The Revolution Within

It started on January 25 and hasn’t ended yet: the revolution that was 30 years in the making –the popular uprising of millions, young/old, male/female, in Egypt. What the peaceful protesters in Tahrir – Liberation – square want is the remove of the 82 year old dictator Hosni Mubarak. Implicit in his stepping down is the conclusion that his son, Gamal, will not be immediately ushered into office, or indeed ever hold an official position in the Egyptian government. It is the end of an era — of U.S. backed foreign interests in the Middle East, of a population so downtrodden many described them as “lazy”, of life long dictators siphoning national funds to finance their vacation homes abroad.

Living in Qatar brings me geographically closer to the eleven day old uprising than my home base on the East coast of the U.S. Working for a Middle Eastern company and with a largely Arab staff (three people from Egypt) brings it directly into daily conversation about the well being of loved ones, fact versus rumor, waiting and hoping, hoping and waiting that “he” (aka Mubarak) will leave.

Add to this the larger circle of friends and colleagues at surrounding universities with ties to Egypt, mix in the excellent 24 hour coverage by Al Jazeera English on TV, the radio, via Twitter, and bake in the heat of friends posting status updates live from Egypt and you have a region more or less glued to the breaking-news ticker.

Against the backdrop of this history-making bravery, people I know personally are writing in international newspapers like The Guardian about being teargassed while trying to protest peacefully. Against this milieu of people saying what they mean, standing for what they believe, and in general living while they are alive, my petty irritations and conflicts seem so small.

In the midst of  international tumult and the constant broadcasts of pent up desire for freedom, it’s not entirely surprisingly that this week, after a long self-enforced silence, I broke and said what I was really thinking.

What I actually said may not be that important ( this isn’t like saying don’t think about elephants) but rather the way that I came to say it.

I had enough with the lack of respectful practices, disorder and chaos a particular set of people kept bringing into my life.

Since July I thought of ways to get out of being tied to them: over maternity leave, I was hoping we’d grow apart.

And as we started sleeping regularly again, I realized nothing had changed – though I had a seismic shift in my own life with the introduction of our new baby. With said baby, an odd thing happened. Instead of making me the crazy person everyone warned me of, the baby actually brought stability. Suddenly I wasn’t checking email all day and most of the night; I was home for meals instead of wandering from event to event. His presence called me home>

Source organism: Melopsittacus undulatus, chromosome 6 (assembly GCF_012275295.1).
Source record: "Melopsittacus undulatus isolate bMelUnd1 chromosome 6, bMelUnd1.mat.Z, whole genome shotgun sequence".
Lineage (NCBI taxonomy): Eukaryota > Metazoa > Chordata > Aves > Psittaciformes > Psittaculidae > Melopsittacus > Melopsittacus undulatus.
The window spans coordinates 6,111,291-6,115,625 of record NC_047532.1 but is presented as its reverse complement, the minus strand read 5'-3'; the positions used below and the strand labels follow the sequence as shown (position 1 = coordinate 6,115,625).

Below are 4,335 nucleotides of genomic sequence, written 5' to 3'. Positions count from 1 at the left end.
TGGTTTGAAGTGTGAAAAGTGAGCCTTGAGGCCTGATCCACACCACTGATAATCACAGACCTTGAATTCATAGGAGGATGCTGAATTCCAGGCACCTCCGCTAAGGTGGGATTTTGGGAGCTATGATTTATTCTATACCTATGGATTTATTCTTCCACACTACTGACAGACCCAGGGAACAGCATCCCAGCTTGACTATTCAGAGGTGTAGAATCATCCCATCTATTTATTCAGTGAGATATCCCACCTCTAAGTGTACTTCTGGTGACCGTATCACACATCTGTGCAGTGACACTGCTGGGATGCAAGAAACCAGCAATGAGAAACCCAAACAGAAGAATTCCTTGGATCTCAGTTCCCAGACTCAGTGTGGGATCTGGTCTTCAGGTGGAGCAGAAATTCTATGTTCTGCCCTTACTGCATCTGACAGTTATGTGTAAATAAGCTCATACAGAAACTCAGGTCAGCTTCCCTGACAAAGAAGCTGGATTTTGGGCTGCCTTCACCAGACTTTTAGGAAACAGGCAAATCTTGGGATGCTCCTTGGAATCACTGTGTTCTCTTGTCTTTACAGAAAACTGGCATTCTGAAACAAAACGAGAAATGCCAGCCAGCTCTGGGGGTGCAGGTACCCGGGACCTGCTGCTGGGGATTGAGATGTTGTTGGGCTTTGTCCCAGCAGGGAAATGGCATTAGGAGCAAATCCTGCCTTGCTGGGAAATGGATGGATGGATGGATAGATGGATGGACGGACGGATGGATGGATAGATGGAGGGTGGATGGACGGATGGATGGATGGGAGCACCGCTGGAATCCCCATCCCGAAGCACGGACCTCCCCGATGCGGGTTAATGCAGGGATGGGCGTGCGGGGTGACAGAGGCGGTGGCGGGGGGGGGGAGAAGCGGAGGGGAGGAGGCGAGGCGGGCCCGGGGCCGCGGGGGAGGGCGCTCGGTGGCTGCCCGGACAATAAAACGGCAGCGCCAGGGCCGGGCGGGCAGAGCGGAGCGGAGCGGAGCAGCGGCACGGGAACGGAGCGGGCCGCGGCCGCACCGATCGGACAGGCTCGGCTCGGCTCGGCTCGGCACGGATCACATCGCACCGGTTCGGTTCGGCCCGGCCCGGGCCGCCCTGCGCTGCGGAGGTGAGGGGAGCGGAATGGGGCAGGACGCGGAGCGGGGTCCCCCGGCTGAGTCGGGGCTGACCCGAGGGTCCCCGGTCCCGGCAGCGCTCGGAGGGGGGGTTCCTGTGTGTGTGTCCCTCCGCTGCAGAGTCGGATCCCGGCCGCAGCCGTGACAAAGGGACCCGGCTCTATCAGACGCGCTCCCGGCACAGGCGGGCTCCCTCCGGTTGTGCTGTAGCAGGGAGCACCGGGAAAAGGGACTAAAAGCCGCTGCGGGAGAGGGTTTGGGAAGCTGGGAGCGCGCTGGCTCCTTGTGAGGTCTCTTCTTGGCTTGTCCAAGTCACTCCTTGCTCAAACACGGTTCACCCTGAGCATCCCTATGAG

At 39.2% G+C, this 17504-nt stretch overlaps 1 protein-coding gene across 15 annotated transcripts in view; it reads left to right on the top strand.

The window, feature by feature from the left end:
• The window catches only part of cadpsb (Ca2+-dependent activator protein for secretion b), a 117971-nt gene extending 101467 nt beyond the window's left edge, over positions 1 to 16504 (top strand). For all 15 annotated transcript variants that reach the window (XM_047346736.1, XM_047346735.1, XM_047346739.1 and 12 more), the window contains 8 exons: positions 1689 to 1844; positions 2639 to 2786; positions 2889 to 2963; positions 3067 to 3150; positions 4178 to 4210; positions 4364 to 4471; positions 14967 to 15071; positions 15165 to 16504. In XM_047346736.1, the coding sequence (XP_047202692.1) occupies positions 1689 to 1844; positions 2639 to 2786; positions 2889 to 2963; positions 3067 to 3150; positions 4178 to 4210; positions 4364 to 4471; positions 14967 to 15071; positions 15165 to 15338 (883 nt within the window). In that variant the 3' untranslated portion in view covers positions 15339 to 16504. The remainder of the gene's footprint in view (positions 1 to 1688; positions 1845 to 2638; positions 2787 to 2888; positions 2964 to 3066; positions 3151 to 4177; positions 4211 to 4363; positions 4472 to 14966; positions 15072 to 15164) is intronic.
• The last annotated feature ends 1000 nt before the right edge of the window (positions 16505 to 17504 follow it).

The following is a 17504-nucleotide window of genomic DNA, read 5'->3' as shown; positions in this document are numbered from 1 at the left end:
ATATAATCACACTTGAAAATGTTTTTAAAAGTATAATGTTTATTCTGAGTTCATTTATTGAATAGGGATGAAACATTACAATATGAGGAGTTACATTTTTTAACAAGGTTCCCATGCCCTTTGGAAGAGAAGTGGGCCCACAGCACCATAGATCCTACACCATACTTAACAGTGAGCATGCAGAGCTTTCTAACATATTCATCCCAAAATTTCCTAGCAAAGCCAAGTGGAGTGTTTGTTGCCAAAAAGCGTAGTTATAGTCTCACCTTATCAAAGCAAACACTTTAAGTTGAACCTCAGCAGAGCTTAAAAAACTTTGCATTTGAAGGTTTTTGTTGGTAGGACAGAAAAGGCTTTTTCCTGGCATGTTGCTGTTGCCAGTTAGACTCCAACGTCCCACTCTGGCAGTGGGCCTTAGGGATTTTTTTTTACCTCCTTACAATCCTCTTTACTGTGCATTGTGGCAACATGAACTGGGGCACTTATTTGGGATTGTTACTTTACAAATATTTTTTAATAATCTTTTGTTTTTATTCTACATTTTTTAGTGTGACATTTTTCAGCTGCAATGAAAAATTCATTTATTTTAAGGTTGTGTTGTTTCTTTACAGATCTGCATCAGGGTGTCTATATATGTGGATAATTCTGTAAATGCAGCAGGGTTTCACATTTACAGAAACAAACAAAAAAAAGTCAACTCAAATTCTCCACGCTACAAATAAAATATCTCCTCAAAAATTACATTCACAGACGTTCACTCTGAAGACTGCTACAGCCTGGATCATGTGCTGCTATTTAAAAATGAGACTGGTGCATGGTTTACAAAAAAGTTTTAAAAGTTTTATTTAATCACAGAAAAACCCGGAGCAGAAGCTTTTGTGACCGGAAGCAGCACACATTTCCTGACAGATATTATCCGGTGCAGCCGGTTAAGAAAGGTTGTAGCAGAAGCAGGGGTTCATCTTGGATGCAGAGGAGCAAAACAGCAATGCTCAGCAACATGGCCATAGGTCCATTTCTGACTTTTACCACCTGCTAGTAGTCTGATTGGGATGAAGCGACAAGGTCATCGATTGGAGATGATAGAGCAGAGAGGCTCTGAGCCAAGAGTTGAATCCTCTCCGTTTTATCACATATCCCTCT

But more than being around. He gave me a reason to live a better life. I wanted to be more for him – happy, present, living up to my ideals.

Yet the difficult group relationship continued, with them walking through personal boundaries and in general wrecking havoc in a way that kept me fighting to stay positive and upbeat.

A long Christmas vacation during which I contemplated how to end this increasingly negative interaction. Returning from a long holiday — was difficult but I was much stronger than I thought. I was able to minimize the ever present irritations better than before. Though things were not perfect, I convinced myself to make the best of it, holding the baby close, and real friends closer – the rest receded a bit.

In the background though, like piano keys stuck together, a discordant note kept plunking.

They weren’t going to change. And my ability to ignore them was wearing thin as their discord further intruded into my resolution to live a life worth living while alive.

Last weekend the world couldn’t look away, and I was no different, watching mouth agape as pro-government thugs storm into the square astride horses and even on the backs of camels, beating those they came across with whips. It brought back childhood memories of students standing in front of tanks in another T-named square, Tienanmen. Unlike the Chinese, the pro-Mubarak supporters, paid thugs or undercover police, didn’t have the honesty to wear their uniforms into the square but came in dressed like everyone else to dilute the reputation of the peaceful protesters.

Like the Egyptians over the years, I had grumbled and complained about this group crowding my happy days and happiness. But I wasn’t ready for action. I wanted change but I didn’t know if I could deal with the discomfort. Was it easier for things to stay as they were? Could I weather the storm that this major shift would bring in my life, the life of my family?

In the middle of this week I, alongside  the example of millions of Egyptians who had finally tired of dictatorship above all else, had enough. We were ready to pay the price, come what may of having our say and reaching for impossible dreams. That of self-sovereignty.

I finally said what I had to say. Without emotion or drama or shouting. In a clear, unshakable voice, I spoke what had been on my mind for several months.

As the flags wave in Tharir square, we don’t know what will happen. And without this toxic group in my life, I’m not sure what will come next.